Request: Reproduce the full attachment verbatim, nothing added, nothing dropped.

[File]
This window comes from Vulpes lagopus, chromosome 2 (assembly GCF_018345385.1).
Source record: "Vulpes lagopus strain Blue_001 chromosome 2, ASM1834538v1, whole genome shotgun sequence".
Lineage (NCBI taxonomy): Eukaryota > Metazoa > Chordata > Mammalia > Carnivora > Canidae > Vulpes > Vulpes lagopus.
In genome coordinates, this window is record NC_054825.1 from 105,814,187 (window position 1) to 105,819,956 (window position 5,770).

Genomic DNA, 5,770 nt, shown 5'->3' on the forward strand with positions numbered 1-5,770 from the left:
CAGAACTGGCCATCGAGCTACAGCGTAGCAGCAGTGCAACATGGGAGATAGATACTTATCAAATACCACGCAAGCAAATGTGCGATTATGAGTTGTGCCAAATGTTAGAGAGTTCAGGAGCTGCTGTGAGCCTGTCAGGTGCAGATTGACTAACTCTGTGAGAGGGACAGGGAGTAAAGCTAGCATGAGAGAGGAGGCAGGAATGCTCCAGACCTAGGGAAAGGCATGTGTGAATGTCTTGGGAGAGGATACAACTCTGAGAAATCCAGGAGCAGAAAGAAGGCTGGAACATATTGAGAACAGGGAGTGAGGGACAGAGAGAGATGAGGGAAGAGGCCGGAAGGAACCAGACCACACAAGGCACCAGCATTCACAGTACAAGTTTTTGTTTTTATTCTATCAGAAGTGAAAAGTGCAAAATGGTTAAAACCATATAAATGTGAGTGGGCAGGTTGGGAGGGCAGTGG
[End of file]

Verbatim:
This window comes from Vulpes lagopus, chromosome 2 (assembly GCF_018345385.1).
Source record: "Vulpes lagopus strain Blue_001 chromosome 2, ASM1834538v1, whole genome shotgun sequence".
Lineage (NCBI taxonomy): Eukaryota > Metazoa > Chordata > Mammalia > Carnivora > Canidae > Vulpes > Vulpes lagopus.
In genome coordinates, this window is record NC_054825.1 from 105,814,187 (window position 1) to 105,819,956 (window position 5,770).

Genomic DNA, 5,770 nt, shown 5'->3' on the forward strand with positions numbered 1-5,770 from the left:
CAGAACTGGCCATCGAGCTACAGCGTAGCAGCAGTGCAACATGGGAGATAGATACTTATCAAATACCACGCAAGCAAATGTGCGATTATGAGTTGTGCCAAATGTTAGAGAGTTCAGGAGCTGCTGTGAGCCTGTCAGGTGCAGATTGACTAACTCTGTGAGAGGGACAGGGAGTAAAGCTAGCATGAGAGAGGAGGCAGGAATGCTCCAGACCTAGGGAAAGGCATGTGTGAATGTCTTGGGAGAGGATACAACTCTGAGAAATCCAGGAGCAGAAAGAAGGCTGGAACATATTGAGAACAGGGAGTGAGGGACAGAGAGAGATGAGGGAAGAGGCCGGAAGGAACCAGACCACACAAGGCACCAGCATTCACAGTACAAGTTTTTGTTTTTATTCTATCAGAAGTGAAAAGTGCAAAATGGTTAAAACCATATAAATGTGAGTGGGCAGGTTGGGAGGGCAGTGG